This study compared the adverse obstetric outcomes in low multiparous and grand multiparous women. APH, anemia, and PPH were higher in grand multiparous women. Whereas, PROM, prolonged labor, induction/augmentation, episiotomy, and post-term pregnancy were higher in low multiparous women. Income, alcohol consumption, gestational age at delivery, previous mode of delivery, and birth weight were significant predictors of adverse obstetric outcomes. However, parity showed an insignificant difference in obstetric outcomes.

The current study found that parity was not significantly associated with composite adverse obstetric outcomes. However, APH, anemia, and PPH were higher in grand multiparous women. Whereas, PROM, prolonged labor, induction/augmentation, episiotomy, and post-term pregnancy were higher in low multiparous women. Similarly, a systematic review and meta-analysis finding showed that grand multiparity was not associated with an increased risk of pregnancy outcomes [16]. In Saudi, there is an insignificant increase in the maternal and neonatal risks in grand multiparas compared to the low multiparas. The study further concluded that grand multiparity could not be discouraged given that the women are provided with good perinatal care [7]. A comparative prospective cohort study in Uganda also reported that there was no difference in fetal outcome between grand multiparous and low multiparous women [17]. Further, grand multiparity was found to be an insignificant factor for adverse obstetric outcomes in South Ethiopia [6].

On the contrary, other studies found a statistically significant association between grand multiparity and adverse obstetric outcomes [9, 18, 19]. Grand multiparity was considered a risk pregnancy and increased the risk of obstetric complications in Tanzania [15]. These might be because of the variation in study design, setting, socio-economic status, and lack of account for possible confounders, i.e., interpregnancy interval, chronic disease, nutritional and psychosocial status. Besides, significant outcomes in the previous studies might be related to low health service utilization of grand multiparous women. Further, the differences in antenatal care access and quality may explain this disparity.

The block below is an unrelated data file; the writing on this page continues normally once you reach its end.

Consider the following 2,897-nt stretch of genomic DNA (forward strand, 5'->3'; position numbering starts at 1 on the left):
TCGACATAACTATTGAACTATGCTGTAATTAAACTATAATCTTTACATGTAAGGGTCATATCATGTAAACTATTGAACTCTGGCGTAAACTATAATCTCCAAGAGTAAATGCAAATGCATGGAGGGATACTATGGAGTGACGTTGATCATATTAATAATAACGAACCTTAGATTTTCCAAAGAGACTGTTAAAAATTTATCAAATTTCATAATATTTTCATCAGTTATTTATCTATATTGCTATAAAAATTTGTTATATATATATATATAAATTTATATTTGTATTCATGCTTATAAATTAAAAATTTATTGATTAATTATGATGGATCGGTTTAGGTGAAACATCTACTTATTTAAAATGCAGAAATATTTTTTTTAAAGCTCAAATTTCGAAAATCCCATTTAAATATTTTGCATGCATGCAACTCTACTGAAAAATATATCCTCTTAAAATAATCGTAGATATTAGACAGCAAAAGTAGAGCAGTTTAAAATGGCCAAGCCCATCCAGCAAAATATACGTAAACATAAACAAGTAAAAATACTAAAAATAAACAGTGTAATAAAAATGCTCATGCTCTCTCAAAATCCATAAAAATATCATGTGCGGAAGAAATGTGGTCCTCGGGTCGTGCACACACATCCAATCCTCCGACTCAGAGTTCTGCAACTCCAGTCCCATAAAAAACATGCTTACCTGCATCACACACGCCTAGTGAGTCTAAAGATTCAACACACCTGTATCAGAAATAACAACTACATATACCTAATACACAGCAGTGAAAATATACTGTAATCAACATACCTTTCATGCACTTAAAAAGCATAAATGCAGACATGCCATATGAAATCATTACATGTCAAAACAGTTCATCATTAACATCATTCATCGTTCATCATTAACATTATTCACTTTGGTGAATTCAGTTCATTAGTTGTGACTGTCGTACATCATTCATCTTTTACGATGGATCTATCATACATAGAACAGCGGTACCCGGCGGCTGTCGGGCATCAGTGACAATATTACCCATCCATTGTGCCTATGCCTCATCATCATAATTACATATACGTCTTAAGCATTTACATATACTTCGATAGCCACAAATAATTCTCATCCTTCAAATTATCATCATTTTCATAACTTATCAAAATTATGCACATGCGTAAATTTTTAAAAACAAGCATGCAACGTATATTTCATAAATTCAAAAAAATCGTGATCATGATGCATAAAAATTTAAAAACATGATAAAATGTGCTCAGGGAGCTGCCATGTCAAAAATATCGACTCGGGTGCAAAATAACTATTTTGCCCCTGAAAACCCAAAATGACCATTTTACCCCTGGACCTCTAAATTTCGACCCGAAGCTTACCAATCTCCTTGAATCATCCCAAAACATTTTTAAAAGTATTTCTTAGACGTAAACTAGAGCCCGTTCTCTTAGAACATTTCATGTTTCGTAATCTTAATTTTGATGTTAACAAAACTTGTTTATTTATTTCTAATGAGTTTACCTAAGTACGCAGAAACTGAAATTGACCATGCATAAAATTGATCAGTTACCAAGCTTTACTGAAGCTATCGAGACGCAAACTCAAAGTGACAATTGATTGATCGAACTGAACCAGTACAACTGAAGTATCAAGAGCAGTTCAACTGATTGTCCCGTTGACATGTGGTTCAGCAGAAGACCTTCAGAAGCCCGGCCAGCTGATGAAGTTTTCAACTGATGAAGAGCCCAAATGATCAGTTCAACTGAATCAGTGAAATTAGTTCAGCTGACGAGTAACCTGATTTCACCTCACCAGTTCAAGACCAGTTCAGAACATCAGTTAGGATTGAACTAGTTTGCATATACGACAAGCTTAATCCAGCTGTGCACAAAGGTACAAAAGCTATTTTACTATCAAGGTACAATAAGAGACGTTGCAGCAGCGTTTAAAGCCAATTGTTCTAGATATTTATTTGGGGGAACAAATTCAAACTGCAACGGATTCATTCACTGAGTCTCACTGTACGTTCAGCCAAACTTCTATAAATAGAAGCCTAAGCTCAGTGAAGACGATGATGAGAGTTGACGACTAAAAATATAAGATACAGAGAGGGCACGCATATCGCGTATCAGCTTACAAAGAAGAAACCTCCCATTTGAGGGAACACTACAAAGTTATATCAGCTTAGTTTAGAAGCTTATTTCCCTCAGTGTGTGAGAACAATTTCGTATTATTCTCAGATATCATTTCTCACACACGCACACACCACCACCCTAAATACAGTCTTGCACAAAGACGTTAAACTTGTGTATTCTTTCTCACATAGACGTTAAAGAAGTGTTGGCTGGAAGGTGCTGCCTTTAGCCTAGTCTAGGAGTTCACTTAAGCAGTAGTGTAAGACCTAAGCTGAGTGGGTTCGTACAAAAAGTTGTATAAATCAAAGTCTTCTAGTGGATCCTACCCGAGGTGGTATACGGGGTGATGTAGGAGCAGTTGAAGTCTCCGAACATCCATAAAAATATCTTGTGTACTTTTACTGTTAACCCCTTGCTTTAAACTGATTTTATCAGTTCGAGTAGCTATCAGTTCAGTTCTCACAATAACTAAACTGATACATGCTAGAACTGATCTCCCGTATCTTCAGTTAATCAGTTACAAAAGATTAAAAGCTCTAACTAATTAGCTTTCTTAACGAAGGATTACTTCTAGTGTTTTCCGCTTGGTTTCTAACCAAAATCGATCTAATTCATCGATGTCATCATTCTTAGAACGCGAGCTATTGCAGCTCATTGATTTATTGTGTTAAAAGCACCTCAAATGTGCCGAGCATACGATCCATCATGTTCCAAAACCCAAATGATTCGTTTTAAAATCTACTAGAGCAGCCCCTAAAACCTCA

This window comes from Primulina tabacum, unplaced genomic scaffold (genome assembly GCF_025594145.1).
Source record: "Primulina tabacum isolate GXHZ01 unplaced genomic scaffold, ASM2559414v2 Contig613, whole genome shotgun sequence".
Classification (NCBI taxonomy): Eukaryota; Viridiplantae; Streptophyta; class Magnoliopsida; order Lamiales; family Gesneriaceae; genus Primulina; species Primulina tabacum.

According to the current study, mothers in the low-income tertile were three times more likely to develop obstetric complications compared to those in higher-income tertiles. In Korea, the risk of obstetric complications, i.e., cesarean delivery, pre-eclampsia, gestational diabetes, obstetric hemorrhage, and preterm delivery were significantly higher in women with low-income levels [20]. Mothers with low-income levels also had higher risks of death [21]. This could be because women with low socioeconomic status tend to have low educational levels, inadequate prenatal visits, and poor medical service utilization. In addition, prolonged working hours/occupational fatigue and physical exertions likely affect obstetric outcomes.

It was found that the mode of delivery had a positive association with adverse obstetric outcomes. The odds of adverse obstetric outcomes were significantly higher among cesarean deliveries. A prospective cohort in Nepal found that the presence of severe obstetric complications significantly increased the likelihood of cesarean delivery [22]. Cesarean delivery appeared to meet the obstetric need to save the life of the mother and/or fetus and was performed following medical indications, particularly after the onset of labor. The most common obstetric indications of cesarean delivery were malpresentation, prolonged labor, non-reassuring fetal heart rate pattern, and obstructed labor.